Since our first industrial water treatment plant design project in the 1940s, we have been instrumental in more than 1,000 water treatment facility designs, including treatment plant modification, expansion and rehabilitation projects. We have also been involved with many of the largest and most complex water and wastewater treatment plant design projects in the world, resulting in an aggregate world-wide water treatment capacity in excess of 10 billion gallons per day. We have also conducted nearly 100 pilot studies of treatment processes that have been used to cost-effectively meet state and federal regulations. We have unsurpassed experience modeling, planning, designing and optimizing some of the largest and most advanced water treatment facilities in the world.
The City selected MWH to design the Water Recycling Demonstration Facility (WRDF), which will consist of a membrane bioreactor system, ozonation and UV disinfection. The WRDF was built in two phases with an ultimate treatment capacity of 100,000 gpd. Phase 1 of the project consisted of designing and building a 50,000 gpd facility, which included an influent diversion pump station, fine screen, nitrification and de-nitrification tanks, membrane filtration system, ozonation system, UV disinfection system, clear well and supporting facilities like odor control.
MWH served as lead designer in the alliance that completed the detailed water treatment design and construction of the Gibson Island Advanced Water Treatment Plant (AWTP) in 2008. The plant treats 26 mgd of secondary effluent from the Gibson Island wastewater treatment plant and provides reclaimed water to power stations, industrial users and possibly agricultural users. The treatment process includes tanks; screens; pumping systems; high-rate ballasted clarification for removal of phosphorus; microfiltration; reverse osmosis; advanced oxidation using hydrogen peroxide and UV light; and chemical dosing systems for the main liquid stream.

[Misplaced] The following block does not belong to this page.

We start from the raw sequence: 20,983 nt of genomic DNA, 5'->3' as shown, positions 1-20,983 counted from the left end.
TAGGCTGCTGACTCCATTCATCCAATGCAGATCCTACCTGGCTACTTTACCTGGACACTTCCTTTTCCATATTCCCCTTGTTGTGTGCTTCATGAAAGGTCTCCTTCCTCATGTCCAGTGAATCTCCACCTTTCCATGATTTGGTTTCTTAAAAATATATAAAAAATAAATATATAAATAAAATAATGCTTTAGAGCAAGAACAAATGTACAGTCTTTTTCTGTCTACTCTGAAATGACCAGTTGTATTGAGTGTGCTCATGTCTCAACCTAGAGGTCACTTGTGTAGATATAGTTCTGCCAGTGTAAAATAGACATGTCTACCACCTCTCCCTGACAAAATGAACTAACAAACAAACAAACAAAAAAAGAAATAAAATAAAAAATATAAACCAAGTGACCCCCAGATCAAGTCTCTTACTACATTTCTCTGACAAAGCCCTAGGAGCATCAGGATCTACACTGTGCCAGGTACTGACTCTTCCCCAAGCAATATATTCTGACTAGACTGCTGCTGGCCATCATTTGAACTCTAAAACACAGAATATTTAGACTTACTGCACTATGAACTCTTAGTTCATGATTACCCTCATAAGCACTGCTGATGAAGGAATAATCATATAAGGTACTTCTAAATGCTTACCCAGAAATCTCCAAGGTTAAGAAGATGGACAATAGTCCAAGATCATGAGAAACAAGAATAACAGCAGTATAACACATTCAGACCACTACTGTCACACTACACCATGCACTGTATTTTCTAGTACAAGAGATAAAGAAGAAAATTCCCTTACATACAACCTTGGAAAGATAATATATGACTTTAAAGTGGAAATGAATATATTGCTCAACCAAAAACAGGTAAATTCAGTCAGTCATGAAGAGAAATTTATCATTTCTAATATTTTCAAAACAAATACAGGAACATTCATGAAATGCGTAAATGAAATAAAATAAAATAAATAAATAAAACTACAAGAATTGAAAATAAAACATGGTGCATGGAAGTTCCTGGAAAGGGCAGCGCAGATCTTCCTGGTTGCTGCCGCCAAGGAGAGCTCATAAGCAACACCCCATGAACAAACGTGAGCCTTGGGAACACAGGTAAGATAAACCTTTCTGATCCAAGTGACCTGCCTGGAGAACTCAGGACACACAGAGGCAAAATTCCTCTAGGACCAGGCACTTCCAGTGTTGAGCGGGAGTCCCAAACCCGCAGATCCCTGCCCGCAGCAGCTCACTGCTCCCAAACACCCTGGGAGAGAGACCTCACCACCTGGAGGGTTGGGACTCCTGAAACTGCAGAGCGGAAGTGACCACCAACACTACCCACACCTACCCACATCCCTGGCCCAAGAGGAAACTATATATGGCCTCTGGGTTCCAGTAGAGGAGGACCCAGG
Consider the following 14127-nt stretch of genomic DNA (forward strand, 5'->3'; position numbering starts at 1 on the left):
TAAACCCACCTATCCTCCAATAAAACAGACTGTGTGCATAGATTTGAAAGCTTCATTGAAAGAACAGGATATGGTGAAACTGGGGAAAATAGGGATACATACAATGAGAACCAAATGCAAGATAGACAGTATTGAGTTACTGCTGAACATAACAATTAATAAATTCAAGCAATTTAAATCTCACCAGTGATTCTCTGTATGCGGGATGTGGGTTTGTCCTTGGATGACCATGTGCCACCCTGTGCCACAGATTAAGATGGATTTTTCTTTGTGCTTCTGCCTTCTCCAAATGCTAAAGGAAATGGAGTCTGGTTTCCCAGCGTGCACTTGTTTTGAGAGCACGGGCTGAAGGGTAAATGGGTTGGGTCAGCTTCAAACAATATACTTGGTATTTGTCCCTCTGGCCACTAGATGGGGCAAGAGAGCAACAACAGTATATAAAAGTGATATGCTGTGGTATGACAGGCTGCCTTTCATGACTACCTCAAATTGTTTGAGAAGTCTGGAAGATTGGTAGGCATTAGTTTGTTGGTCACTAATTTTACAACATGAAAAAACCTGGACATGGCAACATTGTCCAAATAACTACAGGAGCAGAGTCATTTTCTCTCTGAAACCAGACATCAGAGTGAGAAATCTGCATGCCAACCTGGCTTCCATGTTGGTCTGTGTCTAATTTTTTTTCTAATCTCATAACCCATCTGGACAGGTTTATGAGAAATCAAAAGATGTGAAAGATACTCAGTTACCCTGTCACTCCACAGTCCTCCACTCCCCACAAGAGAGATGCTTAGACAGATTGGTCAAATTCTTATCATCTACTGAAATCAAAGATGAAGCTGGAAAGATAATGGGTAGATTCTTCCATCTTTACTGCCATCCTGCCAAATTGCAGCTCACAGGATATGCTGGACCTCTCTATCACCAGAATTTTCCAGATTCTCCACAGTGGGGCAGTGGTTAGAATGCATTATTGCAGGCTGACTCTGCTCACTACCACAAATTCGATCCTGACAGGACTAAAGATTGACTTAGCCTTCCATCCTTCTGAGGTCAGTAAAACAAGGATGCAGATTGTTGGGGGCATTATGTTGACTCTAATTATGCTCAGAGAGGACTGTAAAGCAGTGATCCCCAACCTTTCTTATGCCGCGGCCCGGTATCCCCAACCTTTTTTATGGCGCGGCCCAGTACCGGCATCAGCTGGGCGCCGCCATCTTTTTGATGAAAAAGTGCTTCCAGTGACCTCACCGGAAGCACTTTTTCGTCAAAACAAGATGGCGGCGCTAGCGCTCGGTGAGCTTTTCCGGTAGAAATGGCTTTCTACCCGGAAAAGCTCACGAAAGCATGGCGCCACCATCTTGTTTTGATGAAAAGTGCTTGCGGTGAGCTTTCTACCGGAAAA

Beginning in 2005, MWH, in close collaboration with the Metropolitan Water District (MWD), developed a strategic assessment for large-scale water reuse in the Los Angeles Basin. MWH assessed the potential for augmenting potable supplies with highly purified effluent from the County Sanitation Districts of Los Angeles County. MWH is currently designing a Demonstration Facility at the Joint Water Pollution Control Plant that will focus on proving technologies for approval by regulators. MWH is working closely with an Advisory Panel and with regulators to seek approval of newer technologies.
The International Ultraviolet Association installed Dr. Kati Bell, Water Reuse Global Practice Leader, as the group’s new president at its biennial World Congress.
MWH, now part of Stantec has released the third edition of “Water Treatment – Principles and Design,” a comprehensive textbook dedicated to the science and practice of water treatment.
Spend a day in the life of MWH, now part of Stantec, Wastewater Network Modeller Mariana Goncalves and learn why she chose engineering as a career and what excites her about her job.